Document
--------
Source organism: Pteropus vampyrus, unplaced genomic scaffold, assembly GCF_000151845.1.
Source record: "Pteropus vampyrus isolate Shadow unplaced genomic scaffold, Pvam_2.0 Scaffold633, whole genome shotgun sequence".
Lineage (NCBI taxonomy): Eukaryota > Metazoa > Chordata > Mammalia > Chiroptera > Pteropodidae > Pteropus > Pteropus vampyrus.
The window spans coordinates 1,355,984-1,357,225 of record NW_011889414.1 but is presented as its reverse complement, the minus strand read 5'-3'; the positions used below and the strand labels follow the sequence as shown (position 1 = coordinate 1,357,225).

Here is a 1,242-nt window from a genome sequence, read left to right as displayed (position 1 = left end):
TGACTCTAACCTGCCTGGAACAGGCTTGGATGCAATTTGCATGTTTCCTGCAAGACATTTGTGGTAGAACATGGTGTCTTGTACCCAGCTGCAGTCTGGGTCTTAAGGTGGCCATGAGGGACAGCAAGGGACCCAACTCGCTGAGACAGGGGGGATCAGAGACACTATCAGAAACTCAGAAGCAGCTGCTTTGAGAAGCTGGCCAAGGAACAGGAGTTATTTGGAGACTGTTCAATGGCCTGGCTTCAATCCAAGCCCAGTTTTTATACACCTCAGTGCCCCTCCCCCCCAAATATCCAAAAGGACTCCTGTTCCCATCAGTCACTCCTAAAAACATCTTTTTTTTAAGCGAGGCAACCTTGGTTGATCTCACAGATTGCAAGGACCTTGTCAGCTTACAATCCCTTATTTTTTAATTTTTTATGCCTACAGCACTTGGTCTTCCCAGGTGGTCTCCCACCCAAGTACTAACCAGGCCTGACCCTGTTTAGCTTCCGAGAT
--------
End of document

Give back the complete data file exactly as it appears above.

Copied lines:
Source organism: Pteropus vampyrus, unplaced genomic scaffold, assembly GCF_000151845.1.
Source record: "Pteropus vampyrus isolate Shadow unplaced genomic scaffold, Pvam_2.0 Scaffold633, whole genome shotgun sequence".
Lineage (NCBI taxonomy): Eukaryota > Metazoa > Chordata > Mammalia > Chiroptera > Pteropodidae > Pteropus > Pteropus vampyrus.
The window spans coordinates 1,355,984-1,357,225 of record NW_011889414.1 but is presented as its reverse complement, the minus strand read 5'-3'; the positions used below and the strand labels follow the sequence as shown (position 1 = coordinate 1,357,225).

Here is a 1,242-nt window from a genome sequence, read left to right as displayed (position 1 = left end):
TGACTCTAACCTGCCTGGAACAGGCTTGGATGCAATTTGCATGTTTCCTGCAAGACATTTGTGGTAGAACATGGTGTCTTGTACCCAGCTGCAGTCTGGGTCTTAAGGTGGCCATGAGGGACAGCAAGGGACCCAACTCGCTGAGACAGGGGGGATCAGAGACACTATCAGAAACTCAGAAGCAGCTGCTTTGAGAAGCTGGCCAAGGAACAGGAGTTATTTGGAGACTGTTCAATGGCCTGGCTTCAATCCAAGCCCAGTTTTTATACACCTCAGTGCCCCTCCCCCCCAAATATCCAAAAGGACTCCTGTTCCCATCAGTCACTCCTAAAAACATCTTTTTTTTAAGCGAGGCAACCTTGGTTGATCTCACAGATTGCAAGGACCTTGTCAGCTTACAATCCCTTATTTTTTAATTTTTTATGCCTACAGCACTTGGTCTTCCCAGGTGGTCTCCCACCCAAGTACTAACCAGGCCTGACCCTGTTTAGCTTCCGAGAT